What really upset me though was the smell when I walked through the door. It made me gag and wish for rescue, I couldn’t breathe and was momentarily struck dumb by the waves of vile odour. It was I fear, my own version of the stench of Elizabethan London and put me off time travel for good. If Peter Capaldi ever comes calling I know now what answer I’ll be giving. Cigarette smoke mixed with stale beer, bad food, deep fat frying and dirt was all around me clinging to my skin, clothes and coating the inside of my throat. What ever food they were serving I was not eating and will never be going back.
This little trip did however get me thinking about smells and how they invade our memories and drive our desire to eat (or not!). I once had a bad bout of flu that started while I was making slow cooked lamb which has put me off sheep for life while the smell of garlic butter transports me to The Colony Hotel in Kennebunkport where we ate lobster till we popped, drank, swam and swayed all summer in this perfect All American paradise.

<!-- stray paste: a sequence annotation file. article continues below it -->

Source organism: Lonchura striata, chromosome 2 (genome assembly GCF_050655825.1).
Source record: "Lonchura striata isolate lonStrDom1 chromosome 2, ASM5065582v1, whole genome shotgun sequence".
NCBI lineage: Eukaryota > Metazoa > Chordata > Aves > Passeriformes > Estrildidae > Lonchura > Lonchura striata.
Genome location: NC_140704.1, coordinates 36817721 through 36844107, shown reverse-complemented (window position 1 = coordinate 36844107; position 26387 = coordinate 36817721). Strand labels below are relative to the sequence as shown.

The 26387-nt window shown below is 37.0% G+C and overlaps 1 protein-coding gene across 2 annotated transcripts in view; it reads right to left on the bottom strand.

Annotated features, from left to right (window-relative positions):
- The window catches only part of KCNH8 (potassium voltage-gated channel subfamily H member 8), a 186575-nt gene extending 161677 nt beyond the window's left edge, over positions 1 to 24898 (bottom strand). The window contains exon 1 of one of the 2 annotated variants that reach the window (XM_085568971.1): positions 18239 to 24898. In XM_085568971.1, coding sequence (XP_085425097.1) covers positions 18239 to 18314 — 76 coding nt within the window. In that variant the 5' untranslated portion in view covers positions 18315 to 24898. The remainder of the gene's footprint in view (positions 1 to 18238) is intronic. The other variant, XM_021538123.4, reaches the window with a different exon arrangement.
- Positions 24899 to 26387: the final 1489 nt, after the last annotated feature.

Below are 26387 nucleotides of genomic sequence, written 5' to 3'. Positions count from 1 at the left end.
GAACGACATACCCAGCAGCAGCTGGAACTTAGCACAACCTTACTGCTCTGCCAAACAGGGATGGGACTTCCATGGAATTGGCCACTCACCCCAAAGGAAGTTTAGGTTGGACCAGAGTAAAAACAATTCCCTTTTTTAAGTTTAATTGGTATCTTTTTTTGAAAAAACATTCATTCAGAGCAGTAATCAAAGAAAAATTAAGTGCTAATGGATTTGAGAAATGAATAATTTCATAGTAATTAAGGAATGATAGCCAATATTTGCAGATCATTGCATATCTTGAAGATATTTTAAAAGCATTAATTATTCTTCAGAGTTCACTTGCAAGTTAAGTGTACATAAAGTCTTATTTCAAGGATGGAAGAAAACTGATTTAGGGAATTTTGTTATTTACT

As Christmas approaches we’re bombarded with the scents of pine, cinnamon, clove, ginger and orange. Richly warm and intensely evocative, to me these are the memories of my childhood. This made me decide to share with you all my Grandmother’s Christmas Cake recipe that we’ve been making here as a family for many many years and is as famous to us as all of the other traditions we hold dear as a family. We affectionately called her Muffin hence the title of this post.